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CHRONIC DISEASE: LEARNING TO LIVE WITH IT

Author: Michael F. Roizen, M.D. with Elizabeth Anne Stephenson
Source: Real Age: Are You As Young As You Can Be?

Although having a chronic condition like diabetes or arthritis can age us, how we manage that disease can make an enormous difference. For example, if diabetes is not managed properly, a diabetic can age at twice the expected rate; he or she will experience almost two years of biological aging for each passing calendar year. However, careful management of the disease can reduce the aging effect by over 50 percent, and by as much as 80 percent. For Type II diabetes (non-insulin-dependent diabetes), proper management can make manifestations of the disease virtually disappear, leaving no significant aging effect. Similarly, the aging effect of heart disease can be retarded by as much as 70 percent with proper vigilance, and if the disease is diagnosed before significant structural damage occurs, the aging it causes can even be reversed. We see similar benefits of disease management for everything from kidney disease to neurologic disorders to thyroid problems to cancer. No matter what ails you, the aging damage that a chronic condition causes is always, always improved by proper management.

There are two types of diabetes, Type I and Type II.  Although they have different causes, the two types have largely the same effect: high levels of sugar in the blood. Diabetes, if not treated properly, can cause arterial aging; blindness; kidney failure; liver damage; and, in advanced stages, limb loss and heart failure. However, by keeping blood sugar within the levels of people who don’t suffer the disease– by managing diet, insulin, and exercise– diabetics can avoid much of the aging that high blood sugar causes. A diabetic can control the ecosystem, as it were, of his or her body in such a way that the disease has little impact. However, doing so requires a lot of attention and commitment. Not just once in a while, but every single day.

Type I diabetes– sometimes called juvenile diabetes because the disease often begins it childhood– occurs when the body quits making insulin, the hormone necessary  to metabolize sugar in your food and to regulate glucose levels in your blood. Patients with this type of diabetes generally inject artificial insulin that substitutes for the natural insulin their bodies should produce. Carefully monitoring blood sugar and making sure to balance diet, exercise, and insulin levels, in such a way as to keep glucose levels within a normal range is a way of preventing damage,

Type II diabetes, or adult-onset diabetes, usually develops when a person is over forty, often older. It occurs when the cells in the body become insensitive to insulin. The insulin receptors on the outside of each cell no longer react to the insulin molecule that signals the cell to break down glucose. Hence, blood glucose levels remain high. Type II diabetes occurs most often in people who are overweight: although the reasons are unclear, excess weight seems to impede the body’s ability to metabolize sugar properly. Type II diabetes affects about 10 to 15 percent of adults over age fifty-five but is more prevalent among some population groups than others, confirming a genetic component. For example, African-Americans, particularly African-American women, are much more susceptible to the disease. Indeed, one out of four African Americans over age fifty-five has Type  II diabetes. Among certain Native American populations, the prevalence can be as high as 80 percent. However, in many cases, the disease is triggered by a combination of genetic predisposition and lifestyle choices. Some 90 percent of the people who develop Type II diabetes are considerably overweight and most of these people also do not exercise or have proper diets, both of which further exacerbate the condition. If you “live young,” you will have less chance of developing the disease, no matter what genes you have.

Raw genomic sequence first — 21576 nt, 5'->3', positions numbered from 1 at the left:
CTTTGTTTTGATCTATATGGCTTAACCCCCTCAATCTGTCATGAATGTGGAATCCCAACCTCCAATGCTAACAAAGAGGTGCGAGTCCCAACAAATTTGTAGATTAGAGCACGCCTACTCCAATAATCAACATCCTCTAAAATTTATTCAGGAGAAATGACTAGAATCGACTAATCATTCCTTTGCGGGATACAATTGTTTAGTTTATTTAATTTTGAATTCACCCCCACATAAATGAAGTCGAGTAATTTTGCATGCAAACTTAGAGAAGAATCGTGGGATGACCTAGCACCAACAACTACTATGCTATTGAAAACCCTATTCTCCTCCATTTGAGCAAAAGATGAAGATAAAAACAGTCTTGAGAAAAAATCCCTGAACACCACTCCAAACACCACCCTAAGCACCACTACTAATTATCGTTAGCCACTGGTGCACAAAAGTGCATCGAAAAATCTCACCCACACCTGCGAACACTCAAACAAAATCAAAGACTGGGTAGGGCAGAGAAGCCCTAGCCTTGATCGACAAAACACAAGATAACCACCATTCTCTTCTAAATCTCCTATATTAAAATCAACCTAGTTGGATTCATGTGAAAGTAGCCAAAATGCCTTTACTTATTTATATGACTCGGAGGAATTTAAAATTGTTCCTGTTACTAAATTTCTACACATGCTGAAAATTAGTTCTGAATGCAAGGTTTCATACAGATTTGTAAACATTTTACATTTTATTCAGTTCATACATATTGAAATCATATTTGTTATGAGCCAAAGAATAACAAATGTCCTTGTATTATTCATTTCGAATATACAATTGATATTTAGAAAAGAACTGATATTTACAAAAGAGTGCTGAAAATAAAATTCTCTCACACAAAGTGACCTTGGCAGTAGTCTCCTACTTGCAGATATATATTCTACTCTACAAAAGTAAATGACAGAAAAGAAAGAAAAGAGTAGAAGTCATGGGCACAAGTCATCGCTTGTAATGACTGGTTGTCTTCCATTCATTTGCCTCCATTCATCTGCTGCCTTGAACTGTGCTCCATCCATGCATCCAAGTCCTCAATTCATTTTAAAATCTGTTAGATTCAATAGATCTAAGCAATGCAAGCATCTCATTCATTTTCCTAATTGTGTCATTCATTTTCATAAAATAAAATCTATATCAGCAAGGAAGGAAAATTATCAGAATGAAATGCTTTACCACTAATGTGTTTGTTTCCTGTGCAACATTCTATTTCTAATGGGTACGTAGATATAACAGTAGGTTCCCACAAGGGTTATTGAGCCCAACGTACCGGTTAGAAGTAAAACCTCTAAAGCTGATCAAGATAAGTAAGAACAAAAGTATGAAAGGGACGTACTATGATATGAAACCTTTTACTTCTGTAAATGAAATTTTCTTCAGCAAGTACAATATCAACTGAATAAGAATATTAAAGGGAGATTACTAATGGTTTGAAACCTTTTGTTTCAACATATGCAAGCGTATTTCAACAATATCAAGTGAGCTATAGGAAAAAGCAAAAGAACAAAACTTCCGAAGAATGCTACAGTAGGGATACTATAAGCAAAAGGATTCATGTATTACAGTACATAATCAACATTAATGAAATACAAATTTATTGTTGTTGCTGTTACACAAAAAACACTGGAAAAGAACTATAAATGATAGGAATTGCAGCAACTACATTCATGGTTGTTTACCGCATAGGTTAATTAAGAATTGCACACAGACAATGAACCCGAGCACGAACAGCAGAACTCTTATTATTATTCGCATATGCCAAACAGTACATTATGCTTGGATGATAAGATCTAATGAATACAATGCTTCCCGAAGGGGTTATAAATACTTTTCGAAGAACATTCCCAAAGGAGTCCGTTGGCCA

Diabetic patients who take charge of their condition, vigilantly keeping their blood sugar levels within normal ranges, experience little premature aging. Patients who lose excess weight, begin exercising, and eat balanced diets that are carefully calibrated to their diabetic condition can reverse the aging effects of the disease altogether, suffering no more aging than their disease-free peers. Think of it this way: The diabetic’s body can no longer create the conditions it needs for healthy existence all on its own. However, it is possible for the diabetic to create an environment inside the body that keeps him or her  in an equally healthy state.